3 out of 5
Produced by: Luke Wood (engineered by)
Conceptually, I’m totally down. I mean, Bruce Russell’s liner notes are surely over my head, but the high level pitch of a deconstruction / rediscovery / study of the modern “single” through a dated limitation (3-minute runtime of a 78 RPM single), an “old” format (I mean, check your era, as the kids love vinyl nowadays, but I get it), and via “dated” analogue, patchwork instruments, as told through outre stylings of a Dead C member and a release befitting the VHF catalogue… yes, absolutely, I’m here.
And there are some great sounds on this thing, which finds its way to some really revelatory weirdness on its “R” side, after the “V” works through some soundalike minimalism for a few tracks, but this is also a form over function exercise a bit, which can tend to happen with such rigorous “THIS IS WHAT THIS MUSIC IS ABOUT”-type projects. Capped out at a little over three minutes, Russell and fellow performer Luke Wood have little opportunity to expand on some of the interesting sounds they create here, ranged across turntable scratches and clattery percussion and, I dunno, harmonicas, and whatever else. It works as an intro – the dusty, slow stomp of Via Suez – but trying to isolate it thereafter, in a “traditional” single format, either lends itself to a sense of restraint, or, once we start to get a bit louder and creakier on latter tracks, prevents the sound from hitting a full-on stride.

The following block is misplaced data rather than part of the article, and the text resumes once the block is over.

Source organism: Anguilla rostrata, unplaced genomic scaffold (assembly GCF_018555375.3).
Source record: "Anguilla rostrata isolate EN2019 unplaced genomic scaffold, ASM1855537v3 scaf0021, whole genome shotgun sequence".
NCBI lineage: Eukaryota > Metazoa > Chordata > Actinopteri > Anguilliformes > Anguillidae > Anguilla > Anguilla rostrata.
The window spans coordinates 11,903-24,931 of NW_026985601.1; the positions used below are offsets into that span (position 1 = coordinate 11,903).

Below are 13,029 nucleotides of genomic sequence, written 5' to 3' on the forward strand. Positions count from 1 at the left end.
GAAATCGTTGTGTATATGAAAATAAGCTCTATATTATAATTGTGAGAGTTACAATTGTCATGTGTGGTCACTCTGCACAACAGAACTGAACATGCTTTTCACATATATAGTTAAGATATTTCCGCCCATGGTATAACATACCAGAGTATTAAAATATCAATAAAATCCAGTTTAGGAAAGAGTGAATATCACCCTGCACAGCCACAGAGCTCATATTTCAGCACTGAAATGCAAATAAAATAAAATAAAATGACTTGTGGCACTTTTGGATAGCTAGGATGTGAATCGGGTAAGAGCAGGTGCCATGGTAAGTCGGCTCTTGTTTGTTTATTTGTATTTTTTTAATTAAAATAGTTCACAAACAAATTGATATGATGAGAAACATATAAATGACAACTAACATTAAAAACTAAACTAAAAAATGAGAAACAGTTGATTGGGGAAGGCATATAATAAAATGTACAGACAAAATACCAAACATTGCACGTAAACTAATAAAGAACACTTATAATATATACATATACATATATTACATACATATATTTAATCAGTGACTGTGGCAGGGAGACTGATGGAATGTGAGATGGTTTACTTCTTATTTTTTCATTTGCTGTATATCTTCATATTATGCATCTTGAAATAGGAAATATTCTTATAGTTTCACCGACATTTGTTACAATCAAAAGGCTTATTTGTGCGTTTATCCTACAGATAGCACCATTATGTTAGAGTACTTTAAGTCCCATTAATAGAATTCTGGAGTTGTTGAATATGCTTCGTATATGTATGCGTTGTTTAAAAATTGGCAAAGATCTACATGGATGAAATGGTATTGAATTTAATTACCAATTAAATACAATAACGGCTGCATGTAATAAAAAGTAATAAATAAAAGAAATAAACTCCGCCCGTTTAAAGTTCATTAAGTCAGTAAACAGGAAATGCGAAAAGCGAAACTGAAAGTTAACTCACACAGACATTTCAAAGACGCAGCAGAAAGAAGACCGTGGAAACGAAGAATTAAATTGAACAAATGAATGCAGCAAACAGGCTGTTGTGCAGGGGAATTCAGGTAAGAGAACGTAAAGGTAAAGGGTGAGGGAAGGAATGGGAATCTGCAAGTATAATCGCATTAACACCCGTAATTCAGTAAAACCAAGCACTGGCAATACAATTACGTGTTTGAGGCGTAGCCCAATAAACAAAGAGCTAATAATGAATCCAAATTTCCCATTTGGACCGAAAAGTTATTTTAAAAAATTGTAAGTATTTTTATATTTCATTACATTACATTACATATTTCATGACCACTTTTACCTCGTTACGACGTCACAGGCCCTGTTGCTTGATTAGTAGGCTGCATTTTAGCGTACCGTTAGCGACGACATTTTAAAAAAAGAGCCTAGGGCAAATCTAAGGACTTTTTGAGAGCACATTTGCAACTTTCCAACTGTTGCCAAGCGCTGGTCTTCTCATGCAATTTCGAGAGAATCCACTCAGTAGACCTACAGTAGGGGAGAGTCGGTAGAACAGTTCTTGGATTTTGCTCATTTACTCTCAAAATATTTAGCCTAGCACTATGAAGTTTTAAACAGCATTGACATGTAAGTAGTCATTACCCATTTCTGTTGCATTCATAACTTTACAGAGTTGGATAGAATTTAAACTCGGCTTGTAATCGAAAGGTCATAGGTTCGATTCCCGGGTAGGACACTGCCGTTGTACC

The songs do build on themselves in this sense, things feeling like they loosen up more and more for the two notable concluding tracks: Estonian for its atonalness, and Mobile Index for having an internal ebb and flow the duo didn’t have room to add to the other songs. This build makes Visceral Realists sequenced like an album, which kinda sorta feels like it goes against the plot to make singles, but I’m sure this is all coded somewhere in the liner notes.
Keeping with the meta commentary, I’d call the album very listenable and definitely interesting, but ultimately fleeting – too brief and ephemeral to make it worth the effort to consistently pull out the vinyl and put it on, and maybe that’s intended as a nod to the often disposable nature of singles…